But beneath this story, O'Farrell has written a searing indictment of the way psychiatry was used to control women and girls who refused to conform. Searching for an explanation of her aunt's incarceration, Iris finds reports in the hospital's archives that regard psychotic and perfectly ordinary behavior with equal suspicion. The medical standards sound as crazy as any of the "symptoms" being detailed: "Iris reads of refusals to speak, of unironed clothes, of arguments with neighbors, of hysteria, of unwashed dishes and unswept floors, of never wanting marital relations or wanting them too much or not enough or not in the right way or seeking them elsewhere. Of husbands at the ends of their tethers, of parents unable to understand the women their daughters have become, or fathers who insist, over and over again, that she used to be such a lovely little thing."
And finally she finds Esme's admission report from when she was 16 years old. It contains these weirdly innocuous details: "Insists on keeping her hair long. . . . Parents report finding her dancing before a mirror, dressed in her mother's clothes."
The solution to this puzzle comes slowly in two vastly different and much older stories that O'Farrell weaves through the description of Iris's nervous weekend with her long-lost aunt. It's a challenge, but you'll eventually learn to recognize these disparate voices -- and come to see the brilliance of mixing them like this. In one, an omniscient narrator tells brief, Gothic anecdotes about Esme's adolescence. She was the precocious daughter of a wealthy Scottish family that had lived in India. We see her parents mostly on the periphery: They are deeply perturbed by her irreverence, her bookishness, her refusal to participate appropriately in the social customs of their rank. "The Oddbod, they called her," but she doesn't care. Esme cannot abide the "nervous men with over-combed hair, scrubbed hands and pressed shirts" who come for tea with her and her sister. "The whole thing made Esme want to burst into honesty," which, as O'Farrell suggests, is the last thing refined society can tolerate.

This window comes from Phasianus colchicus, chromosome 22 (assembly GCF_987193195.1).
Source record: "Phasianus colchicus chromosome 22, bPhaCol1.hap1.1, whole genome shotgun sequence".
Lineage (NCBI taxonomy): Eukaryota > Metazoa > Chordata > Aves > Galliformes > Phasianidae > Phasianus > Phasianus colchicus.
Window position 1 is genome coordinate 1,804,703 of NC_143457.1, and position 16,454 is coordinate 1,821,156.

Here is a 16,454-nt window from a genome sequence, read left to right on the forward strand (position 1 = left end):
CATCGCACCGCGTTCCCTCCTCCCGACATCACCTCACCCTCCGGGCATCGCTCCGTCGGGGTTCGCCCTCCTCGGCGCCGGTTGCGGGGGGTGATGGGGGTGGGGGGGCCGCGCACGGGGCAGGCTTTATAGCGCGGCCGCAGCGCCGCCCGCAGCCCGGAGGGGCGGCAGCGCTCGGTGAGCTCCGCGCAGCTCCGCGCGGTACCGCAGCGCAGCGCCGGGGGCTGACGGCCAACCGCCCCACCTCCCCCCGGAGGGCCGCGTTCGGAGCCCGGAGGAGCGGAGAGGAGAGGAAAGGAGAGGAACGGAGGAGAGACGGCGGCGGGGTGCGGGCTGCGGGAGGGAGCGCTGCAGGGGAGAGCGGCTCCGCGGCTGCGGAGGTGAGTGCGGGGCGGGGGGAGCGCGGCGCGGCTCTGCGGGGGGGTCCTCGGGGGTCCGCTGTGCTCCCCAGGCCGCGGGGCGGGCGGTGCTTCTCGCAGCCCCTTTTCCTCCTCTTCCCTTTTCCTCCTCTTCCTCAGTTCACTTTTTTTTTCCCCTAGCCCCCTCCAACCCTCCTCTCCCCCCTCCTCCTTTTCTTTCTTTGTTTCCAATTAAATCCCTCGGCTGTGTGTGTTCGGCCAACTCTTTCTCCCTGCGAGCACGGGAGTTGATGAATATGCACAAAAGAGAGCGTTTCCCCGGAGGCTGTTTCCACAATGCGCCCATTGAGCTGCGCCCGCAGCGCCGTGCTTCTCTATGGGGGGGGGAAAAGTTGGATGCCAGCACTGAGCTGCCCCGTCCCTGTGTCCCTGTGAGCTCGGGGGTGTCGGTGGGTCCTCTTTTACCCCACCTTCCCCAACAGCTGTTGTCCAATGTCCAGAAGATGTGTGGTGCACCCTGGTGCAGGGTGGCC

Then there is a third narrator, the strange, pained, truly mad voice of Esme's sister, Kitty, whose mind is ravaged by Alzheimer's. She lives in a posh rest home just a few miles from the prison-like hospital where Esme spent all those unspeakable decades. Torn by crosscurrents of guilt and self-justification, Kitty's narrative starts and stops in mid-sentences. "But I never meant for her to -- " These shards of confession don't make any sense at first, but slowly a horrible image of what happened in their house begins to develop. It's a breathtaking, heart-breaking creation.
Even a sympathetic reader, though, might wonder if, like Esme's release, this novel is 60 years too late. After all, the feminist writer of today confronts a challenge that Gilman, Rhys, Chopin or even Virginia Woolf never had to face: the threat of easy acceptance. Nowadays, we already understand how Bertha ended up in Rochester's attic; we expect Edna to take that final, liberating swim; we know who's trapped behind the yellow wallpaper. Is there really anything that would shock us about the abuse of psychiatry and medicine in the service of chauvinism and class?
The modern-day frame of this novel provides an insightful and troubling response to that objection. Of course, budget cuts and civil rights lawyers have largely dismantled the kinds of places that held people like Esme, but young women still find themselves straitjacketed by subtler forms of restraint. After all, Iris looks so free, so sexually liberated, but she's trapped, too, incapable of acting on her desires for fear of condemnation and disapproval. In O'Farrell's fierce, engrossing novel, the crimes of the past rear up with surprising vengeance. Esme Lennox won't vanish again anytime soon. ¿
Ron Charles is a senior editor at Book World. Send e-mail to firstname.lastname@example.org.